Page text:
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TUTORIAL – Digital RGB LED Strip tutorial

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We love some good LED blinking as much as the next person but after years of LED-soldering we need something cooler to get us excited. Sure there are RGB LEDs and those are fun too but what comes after that? Well, we have the answer: Digital LED Strips! These are flexible circuit boards with full color LEDs soldered on. They take a lot of LED-wiring-drudgery out of decorating a room, car, bicycle, costume, etc. The ones we carry come with a removable waterproof casing.

There are two basic kinds of LED strips, the “analog” kind and “digital” kind. Analog-type strips have all the LEDs connected in parallel and so it acts like one huge tri-color LED; you can set the entire strip to any color you want, but you can’t control the individual LED’s colors. They are very very easy to use and fairly inexpensive.

The Digital-type strips work in a different way. They have a chip for each LED, to use the strip you have to send digitally coded data to the chips. However, this means you can control each LED individually! Because of the extra complexity of the chip, they are more expensive.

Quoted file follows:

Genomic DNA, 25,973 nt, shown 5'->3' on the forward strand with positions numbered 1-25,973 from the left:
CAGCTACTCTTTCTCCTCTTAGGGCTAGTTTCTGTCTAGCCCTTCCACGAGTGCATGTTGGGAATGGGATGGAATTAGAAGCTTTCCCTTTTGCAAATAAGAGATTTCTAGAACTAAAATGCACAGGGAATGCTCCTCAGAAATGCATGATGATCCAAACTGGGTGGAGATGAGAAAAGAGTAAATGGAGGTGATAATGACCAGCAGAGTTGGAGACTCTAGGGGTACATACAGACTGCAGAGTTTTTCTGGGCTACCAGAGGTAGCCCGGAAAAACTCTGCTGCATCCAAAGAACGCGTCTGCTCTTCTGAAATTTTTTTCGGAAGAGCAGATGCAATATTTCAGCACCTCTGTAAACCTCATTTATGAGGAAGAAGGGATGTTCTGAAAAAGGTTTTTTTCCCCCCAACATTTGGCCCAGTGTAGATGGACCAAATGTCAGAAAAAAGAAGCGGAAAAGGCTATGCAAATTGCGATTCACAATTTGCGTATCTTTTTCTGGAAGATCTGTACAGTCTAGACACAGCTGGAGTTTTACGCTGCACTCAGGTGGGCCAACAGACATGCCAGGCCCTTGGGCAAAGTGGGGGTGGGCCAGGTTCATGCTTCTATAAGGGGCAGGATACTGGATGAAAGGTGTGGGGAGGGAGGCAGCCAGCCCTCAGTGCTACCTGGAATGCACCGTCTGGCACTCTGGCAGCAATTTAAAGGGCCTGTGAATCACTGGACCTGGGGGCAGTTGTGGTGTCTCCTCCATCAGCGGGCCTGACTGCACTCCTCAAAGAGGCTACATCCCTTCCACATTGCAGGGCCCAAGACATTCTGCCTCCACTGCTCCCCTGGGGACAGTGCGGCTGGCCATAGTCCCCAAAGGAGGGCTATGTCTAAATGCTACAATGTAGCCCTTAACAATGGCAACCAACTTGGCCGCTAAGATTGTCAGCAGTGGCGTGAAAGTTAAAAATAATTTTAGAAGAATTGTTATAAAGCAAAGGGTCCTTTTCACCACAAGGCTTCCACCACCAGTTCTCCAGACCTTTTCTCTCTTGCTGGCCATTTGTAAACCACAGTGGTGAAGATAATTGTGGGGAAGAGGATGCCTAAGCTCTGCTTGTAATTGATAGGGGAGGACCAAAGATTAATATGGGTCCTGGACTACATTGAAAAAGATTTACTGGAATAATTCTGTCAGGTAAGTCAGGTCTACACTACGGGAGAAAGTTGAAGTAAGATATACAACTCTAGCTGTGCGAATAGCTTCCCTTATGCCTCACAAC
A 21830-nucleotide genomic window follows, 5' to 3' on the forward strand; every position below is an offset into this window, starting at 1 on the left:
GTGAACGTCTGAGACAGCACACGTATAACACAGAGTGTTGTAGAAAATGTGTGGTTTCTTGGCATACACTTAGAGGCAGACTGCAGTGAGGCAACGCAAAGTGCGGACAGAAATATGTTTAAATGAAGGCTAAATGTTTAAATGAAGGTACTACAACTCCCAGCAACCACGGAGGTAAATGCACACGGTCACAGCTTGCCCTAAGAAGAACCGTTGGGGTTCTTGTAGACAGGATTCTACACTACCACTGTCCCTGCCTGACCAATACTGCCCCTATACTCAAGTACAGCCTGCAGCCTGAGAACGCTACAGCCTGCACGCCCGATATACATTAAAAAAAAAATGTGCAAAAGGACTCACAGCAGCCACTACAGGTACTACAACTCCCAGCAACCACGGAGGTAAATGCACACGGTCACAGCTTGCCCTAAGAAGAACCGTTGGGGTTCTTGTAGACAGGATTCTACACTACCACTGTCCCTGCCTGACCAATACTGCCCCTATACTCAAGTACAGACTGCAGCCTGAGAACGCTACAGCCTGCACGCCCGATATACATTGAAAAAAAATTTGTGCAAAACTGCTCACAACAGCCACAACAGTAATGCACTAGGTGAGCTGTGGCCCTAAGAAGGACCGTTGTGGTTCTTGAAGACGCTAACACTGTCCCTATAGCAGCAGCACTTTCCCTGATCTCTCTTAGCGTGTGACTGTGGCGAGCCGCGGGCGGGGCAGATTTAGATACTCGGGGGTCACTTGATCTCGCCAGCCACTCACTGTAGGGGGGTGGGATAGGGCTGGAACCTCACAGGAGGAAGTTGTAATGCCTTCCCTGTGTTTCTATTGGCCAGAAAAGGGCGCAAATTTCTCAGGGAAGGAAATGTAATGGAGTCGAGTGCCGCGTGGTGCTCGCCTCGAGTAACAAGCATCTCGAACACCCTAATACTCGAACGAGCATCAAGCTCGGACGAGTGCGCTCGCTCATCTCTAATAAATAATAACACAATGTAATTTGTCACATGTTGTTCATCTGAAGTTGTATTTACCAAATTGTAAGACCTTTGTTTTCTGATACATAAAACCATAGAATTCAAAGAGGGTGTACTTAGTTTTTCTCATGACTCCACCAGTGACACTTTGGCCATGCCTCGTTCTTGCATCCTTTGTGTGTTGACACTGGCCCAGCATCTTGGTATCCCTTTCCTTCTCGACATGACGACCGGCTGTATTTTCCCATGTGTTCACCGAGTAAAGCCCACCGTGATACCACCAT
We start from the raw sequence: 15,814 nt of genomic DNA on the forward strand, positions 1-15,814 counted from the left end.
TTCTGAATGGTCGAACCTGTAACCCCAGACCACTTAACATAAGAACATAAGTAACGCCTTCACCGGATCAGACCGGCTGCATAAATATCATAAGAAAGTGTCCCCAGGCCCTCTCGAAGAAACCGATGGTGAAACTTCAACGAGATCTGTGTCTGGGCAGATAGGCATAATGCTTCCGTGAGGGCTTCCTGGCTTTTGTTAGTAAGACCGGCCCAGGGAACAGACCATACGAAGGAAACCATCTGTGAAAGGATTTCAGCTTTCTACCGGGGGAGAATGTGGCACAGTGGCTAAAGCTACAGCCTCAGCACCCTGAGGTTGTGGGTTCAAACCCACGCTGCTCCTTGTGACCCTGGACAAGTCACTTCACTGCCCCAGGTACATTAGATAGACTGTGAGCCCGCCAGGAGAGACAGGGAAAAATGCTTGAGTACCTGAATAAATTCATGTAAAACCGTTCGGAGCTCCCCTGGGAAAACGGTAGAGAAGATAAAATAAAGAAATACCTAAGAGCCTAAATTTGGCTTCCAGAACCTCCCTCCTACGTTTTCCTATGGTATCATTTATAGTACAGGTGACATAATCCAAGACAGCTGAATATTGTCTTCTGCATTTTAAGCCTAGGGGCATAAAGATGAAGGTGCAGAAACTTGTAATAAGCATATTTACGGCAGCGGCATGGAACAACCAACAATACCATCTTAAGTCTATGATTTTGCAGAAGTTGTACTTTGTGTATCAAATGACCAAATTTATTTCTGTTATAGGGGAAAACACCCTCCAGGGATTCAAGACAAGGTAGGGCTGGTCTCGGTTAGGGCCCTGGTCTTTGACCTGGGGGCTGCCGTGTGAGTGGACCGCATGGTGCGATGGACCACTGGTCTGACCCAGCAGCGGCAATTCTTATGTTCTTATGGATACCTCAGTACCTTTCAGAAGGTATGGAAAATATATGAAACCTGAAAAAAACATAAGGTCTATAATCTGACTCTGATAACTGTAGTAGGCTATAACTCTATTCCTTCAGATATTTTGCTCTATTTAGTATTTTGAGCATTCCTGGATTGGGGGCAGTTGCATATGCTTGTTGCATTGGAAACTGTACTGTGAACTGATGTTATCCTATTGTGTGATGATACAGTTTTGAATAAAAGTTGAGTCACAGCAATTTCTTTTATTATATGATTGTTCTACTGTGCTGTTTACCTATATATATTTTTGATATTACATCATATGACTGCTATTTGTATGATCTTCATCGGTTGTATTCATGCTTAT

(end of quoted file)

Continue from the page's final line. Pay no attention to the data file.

You can buy waterproof digital RGB LED strips by the meter at the Adafruit shop – and you can read the rest of the tutorial here.


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3 Comments

  1. Any chance of you stocking similar strips but with the WS2801 instead?

    8 bits/color would be nice.

  2. Andy, we can look into it but please note they’re much more expensive and use 50% more power!

  3. @Andy- in my experience, 8-bits/channel v. 6 doesn’t get you very much. The color rendition of most RGB LEDs is rather poor, and it’s unlikely you’d introduce any sort of “nuance” by adding 2 more bits. The way LEDs render color is interesting: rather than have a smooth color scale, they tend to lump into groups, centered around the emission wavelengths of the respective individual diodes.

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